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(Verbids, verbals)

The verb is a part of speech, which denotes a process or state. All verbs have two forms: Finite Forms and Non-Finite Forms (also called Verbals or Verbids).

Categories of Finite Forms of the Verb (revision)

No

Categories

Forms and examples

1

Person

  • The first, e.g. I’ll bring a cake and we’ll have tea together.

  • The second, e.g. Do you take sugar in your tea?

  • The third, e.g. She doesn’t enjoy yachting.

2

Number

  • Singular, e.g. Ted sings pretty well.

  • Plural, e.g. His parents sing well, too.

3

Tense

  • Present, e.g. Dinosaurs don’t exist now.

  • Past, e.g. They lived millions years ago.

  • Future, e.g. I doubt if they will exist in future.

4

Aspect

  • Indefinite (Common / Simple), e.g. Helen does a lot of work at the weekend.

  • Continuous, e.g. Peter is doing his yoga exercises at the moment.

5

Correlation

  • Perfect, e.g. Have you seen “Gone with the Wind”?

  • Non-Perfect, e.g. I saw it last year.

6

Mood

  • Indicative, e.g. Joan has been learning Spanish for three years.

  • Imperative, e.g. Let’s do this work together, shall we?

  • Subjunctive, e.g. If you had done this work yesterday, you wouldn’t be so busy today.

7

Voice

  • Active, e.g. Marge cooks all the meals herself.

  • Passive, e.g. All the meals in the family are cooked by their mother.

Classification of non-finite forms of the verb (verbals)

Verbals

Gerund Infinitive Participle

Present Participle/ Participle I Past Participle / Participle II

  • My friend doesn’t like either borrowing or lending money. (gerund)

  • It wasn’t wise of Martha to agree to that job. (infinitive)

  • Nobody saw the boy leaving the house. (participle I)

  • Things seen are mightier than things heard. (participle II)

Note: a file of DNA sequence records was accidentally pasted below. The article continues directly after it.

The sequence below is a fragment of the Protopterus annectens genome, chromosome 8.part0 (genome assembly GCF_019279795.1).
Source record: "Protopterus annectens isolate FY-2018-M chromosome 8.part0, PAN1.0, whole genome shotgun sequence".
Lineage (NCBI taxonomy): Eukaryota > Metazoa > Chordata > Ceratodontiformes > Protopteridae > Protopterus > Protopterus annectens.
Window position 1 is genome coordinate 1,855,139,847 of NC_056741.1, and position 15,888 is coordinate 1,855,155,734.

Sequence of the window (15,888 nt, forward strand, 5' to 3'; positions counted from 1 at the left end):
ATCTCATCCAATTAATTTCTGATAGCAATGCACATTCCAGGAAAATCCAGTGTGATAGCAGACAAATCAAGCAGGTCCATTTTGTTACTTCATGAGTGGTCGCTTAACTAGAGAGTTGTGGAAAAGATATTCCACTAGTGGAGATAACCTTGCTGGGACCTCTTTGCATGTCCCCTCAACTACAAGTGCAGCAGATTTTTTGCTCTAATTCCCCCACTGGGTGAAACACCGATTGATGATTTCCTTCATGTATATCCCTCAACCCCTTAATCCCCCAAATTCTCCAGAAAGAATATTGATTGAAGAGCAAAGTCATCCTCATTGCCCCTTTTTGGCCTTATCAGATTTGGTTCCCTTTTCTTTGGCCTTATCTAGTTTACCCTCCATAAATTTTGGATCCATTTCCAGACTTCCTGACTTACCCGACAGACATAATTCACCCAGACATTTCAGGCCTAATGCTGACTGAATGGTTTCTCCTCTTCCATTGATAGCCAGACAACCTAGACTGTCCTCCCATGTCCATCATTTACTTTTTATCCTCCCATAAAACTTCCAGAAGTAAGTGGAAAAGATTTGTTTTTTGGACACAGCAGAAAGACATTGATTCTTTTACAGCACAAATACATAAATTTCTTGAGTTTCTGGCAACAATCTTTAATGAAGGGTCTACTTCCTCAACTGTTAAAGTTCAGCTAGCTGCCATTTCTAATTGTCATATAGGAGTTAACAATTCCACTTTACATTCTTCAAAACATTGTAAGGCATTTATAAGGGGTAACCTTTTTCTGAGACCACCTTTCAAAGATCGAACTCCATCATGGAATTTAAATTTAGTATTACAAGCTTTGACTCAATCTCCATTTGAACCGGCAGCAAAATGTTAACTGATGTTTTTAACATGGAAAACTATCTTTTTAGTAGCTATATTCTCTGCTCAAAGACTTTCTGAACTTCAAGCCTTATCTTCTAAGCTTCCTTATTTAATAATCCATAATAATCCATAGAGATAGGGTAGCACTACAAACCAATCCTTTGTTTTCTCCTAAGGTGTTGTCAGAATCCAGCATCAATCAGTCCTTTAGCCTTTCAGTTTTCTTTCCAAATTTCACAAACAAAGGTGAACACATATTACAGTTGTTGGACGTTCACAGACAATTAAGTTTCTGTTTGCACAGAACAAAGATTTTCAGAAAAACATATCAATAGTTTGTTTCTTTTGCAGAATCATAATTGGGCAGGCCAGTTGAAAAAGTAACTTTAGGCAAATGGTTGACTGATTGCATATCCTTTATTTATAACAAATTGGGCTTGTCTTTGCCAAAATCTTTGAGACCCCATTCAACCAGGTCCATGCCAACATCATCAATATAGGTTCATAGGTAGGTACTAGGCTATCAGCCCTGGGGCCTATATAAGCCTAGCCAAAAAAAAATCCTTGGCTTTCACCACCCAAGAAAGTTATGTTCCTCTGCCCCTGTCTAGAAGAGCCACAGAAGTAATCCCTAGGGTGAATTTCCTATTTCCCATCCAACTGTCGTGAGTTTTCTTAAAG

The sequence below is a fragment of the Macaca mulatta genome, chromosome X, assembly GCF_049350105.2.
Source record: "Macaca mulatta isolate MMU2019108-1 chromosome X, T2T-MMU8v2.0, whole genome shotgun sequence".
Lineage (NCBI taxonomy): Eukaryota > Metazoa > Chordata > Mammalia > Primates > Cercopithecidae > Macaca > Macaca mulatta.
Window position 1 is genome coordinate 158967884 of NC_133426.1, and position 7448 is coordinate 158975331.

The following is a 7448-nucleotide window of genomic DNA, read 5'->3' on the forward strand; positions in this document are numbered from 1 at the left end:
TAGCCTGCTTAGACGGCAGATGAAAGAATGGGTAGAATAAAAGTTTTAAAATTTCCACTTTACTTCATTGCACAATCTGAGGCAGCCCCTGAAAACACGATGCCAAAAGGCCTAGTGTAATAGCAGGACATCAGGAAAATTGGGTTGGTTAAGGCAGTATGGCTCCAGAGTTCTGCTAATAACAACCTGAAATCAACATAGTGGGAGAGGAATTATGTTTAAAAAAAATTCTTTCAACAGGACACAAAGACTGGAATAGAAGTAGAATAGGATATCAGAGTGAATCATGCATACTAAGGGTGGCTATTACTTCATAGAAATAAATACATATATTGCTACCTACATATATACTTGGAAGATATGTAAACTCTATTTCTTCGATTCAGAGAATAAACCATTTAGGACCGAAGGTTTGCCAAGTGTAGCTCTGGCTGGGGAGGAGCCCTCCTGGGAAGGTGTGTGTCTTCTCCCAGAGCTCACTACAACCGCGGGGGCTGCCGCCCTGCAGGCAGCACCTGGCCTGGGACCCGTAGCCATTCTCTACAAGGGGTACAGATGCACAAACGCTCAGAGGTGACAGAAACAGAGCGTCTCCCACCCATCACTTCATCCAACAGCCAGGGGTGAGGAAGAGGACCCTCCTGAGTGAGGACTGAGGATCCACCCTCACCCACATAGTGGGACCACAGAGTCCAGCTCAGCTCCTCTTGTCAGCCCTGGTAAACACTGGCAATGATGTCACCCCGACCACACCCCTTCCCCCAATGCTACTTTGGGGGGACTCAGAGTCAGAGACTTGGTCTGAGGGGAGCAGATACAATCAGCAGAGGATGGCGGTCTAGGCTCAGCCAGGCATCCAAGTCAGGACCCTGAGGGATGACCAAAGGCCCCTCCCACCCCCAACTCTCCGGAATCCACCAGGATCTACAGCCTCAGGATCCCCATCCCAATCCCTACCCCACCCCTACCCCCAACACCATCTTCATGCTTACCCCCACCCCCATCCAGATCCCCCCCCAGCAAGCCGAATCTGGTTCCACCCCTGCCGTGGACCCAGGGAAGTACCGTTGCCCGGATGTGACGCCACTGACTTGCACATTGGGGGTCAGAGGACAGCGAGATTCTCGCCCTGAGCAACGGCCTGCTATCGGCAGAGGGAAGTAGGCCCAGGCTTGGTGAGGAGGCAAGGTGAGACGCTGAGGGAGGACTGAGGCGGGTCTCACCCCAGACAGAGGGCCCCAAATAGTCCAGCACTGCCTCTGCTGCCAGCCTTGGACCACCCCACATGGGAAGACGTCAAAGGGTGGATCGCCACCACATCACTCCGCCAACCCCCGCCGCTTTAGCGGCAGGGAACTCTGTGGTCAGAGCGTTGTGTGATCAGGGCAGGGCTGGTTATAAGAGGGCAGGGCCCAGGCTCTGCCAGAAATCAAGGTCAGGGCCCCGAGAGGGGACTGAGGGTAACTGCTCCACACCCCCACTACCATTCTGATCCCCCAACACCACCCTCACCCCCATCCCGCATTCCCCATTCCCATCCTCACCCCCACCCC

GENERAL CHARACTERISTICS OF NON-FINITE FORMS OF THE VERB

  1. Non-finite forms of the verb usually denote a secondary action or a process related to the one expressed by a finite verb.

  • Bobby started skating on the frozen lake. (‘started’ – primary action; ‘skating’ – secondary action)

  • Fiona decided to leave on Monday. (‘decided’ - primary action; ‘to leave’ - secondary action)

  1. The verbals have a double nature: nominal and verbal

participle I and II = verb + adjective

  • I saw a smiling girl in the window.

  • The book given to me by Peter was not very interesting.

gerund / infinitive = verb + noun

  • Learning foreign languages is hard work.

  • To learn a foreign language well, one must work hard.

  1. The verbals do not express person, number or mood.

  2. The verbals have the following distinctions /categories:

  1. aspect (Indefinite (Common/ Simple) or Continuous),

  2. correlation (Non-Perfect or Perfect)

  3. voice (Active or Passive)

  1. The verbals seldom function as predicates but are often used as part of predicates, e.g.

  • You might have encouraged the kid before the exam. (compound verbal modal predicate with infinitive)

  • Jim was painting the bedroom when his wife came home from work. (simple verbal predicate with participle I)

  • After that heated discussion the girls looked angry and frustrated. (compound nominal predicate with participle II)

  • Kate kept on laughing and splashing water on Jake. (compound verbal aspect predicate with gerund)

SUMMARY OF GENERAL CHARACTERISTICS OF VERBALS

No

Categories

Forms and examples

1

Person

None

2

Number

None

3

Tense

None

4

Aspect

  • Indefinite (Simple / Common), e.g. Helen may come tomorrow. John appears to be pleased.

  • Continuous, e.g. Peter must be doing his yoga exercises at the moment. Lily seems to be playing quite happily.

5

Correlation

  • Non-Perfect, e.g. All the books must be returned to the library by December 25. Tom seems to enjoy his new job.

  • Perfect, e.g. Jack must have been learning English for a long time, as he knows it so well. Adele is said to have finished her course.

6

Mood

None

7

Voice

  • Active, e.g. Marge has to cook all the meals herself. Henry wants to take up a new hobby.

  • Passive, e.g. All the meals in the family have to be cooked by their mother. Hob seems to be paid too much attention to.

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